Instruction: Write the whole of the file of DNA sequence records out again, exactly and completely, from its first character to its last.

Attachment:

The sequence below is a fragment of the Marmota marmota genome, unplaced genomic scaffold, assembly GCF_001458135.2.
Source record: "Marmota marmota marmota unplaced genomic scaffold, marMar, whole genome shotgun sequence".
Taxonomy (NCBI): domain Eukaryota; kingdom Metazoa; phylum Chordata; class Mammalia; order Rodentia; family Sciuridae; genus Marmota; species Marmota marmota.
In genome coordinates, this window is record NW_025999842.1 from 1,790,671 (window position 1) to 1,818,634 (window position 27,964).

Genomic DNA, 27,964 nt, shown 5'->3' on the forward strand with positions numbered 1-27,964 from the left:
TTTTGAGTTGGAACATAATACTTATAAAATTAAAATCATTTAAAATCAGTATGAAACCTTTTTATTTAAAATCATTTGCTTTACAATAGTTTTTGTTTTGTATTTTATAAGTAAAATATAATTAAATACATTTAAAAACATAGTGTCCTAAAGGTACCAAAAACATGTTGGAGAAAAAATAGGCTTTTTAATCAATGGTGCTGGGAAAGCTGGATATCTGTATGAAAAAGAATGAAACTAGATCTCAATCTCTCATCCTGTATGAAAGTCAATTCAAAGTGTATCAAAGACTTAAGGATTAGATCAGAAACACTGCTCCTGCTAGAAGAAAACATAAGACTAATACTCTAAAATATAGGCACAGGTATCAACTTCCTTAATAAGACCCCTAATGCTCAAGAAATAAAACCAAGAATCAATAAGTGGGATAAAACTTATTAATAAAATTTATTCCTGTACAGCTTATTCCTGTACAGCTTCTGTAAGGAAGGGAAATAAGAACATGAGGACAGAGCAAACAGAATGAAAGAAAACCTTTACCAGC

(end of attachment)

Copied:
The sequence below is a fragment of the Marmota marmota genome, unplaced genomic scaffold, assembly GCF_001458135.2.
Source record: "Marmota marmota marmota unplaced genomic scaffold, marMar, whole genome shotgun sequence".
Taxonomy (NCBI): domain Eukaryota; kingdom Metazoa; phylum Chordata; class Mammalia; order Rodentia; family Sciuridae; genus Marmota; species Marmota marmota.
In genome coordinates, this window is record NW_025999842.1 from 1,790,671 (window position 1) to 1,818,634 (window position 27,964).

Genomic DNA, 27,964 nt, shown 5'->3' on the forward strand with positions numbered 1-27,964 from the left:
TTTTGAGTTGGAACATAATACTTATAAAATTAAAATCATTTAAAATCAGTATGAAACCTTTTTATTTAAAATCATTTGCTTTACAATAGTTTTTGTTTTGTATTTTATAAGTAAAATATAATTAAATACATTTAAAAACATAGTGTCCTAAAGGTACCAAAAACATGTTGGAGAAAAAATAGGCTTTTTAATCAATGGTGCTGGGAAAGCTGGATATCTGTATGAAAAAGAATGAAACTAGATCTCAATCTCTCATCCTGTATGAAAGTCAATTCAAAGTGTATCAAAGACTTAAGGATTAGATCAGAAACACTGCTCCTGCTAGAAGAAAACATAAGACTAATACTCTAAAATATAGGCACAGGTATCAACTTCCTTAATAAGACCCCTAATGCTCAAGAAATAAAACCAAGAATCAATAAGTGGGATAAAACTTATTAATAAAATTTATTCCTGTACAGCTTATTCCTGTACAGCTTCTGTAAGGAAGGGAAATAAGAACATGAGGACAGAGCAAACAGAATGAAAGAAAACCTTTACCAGC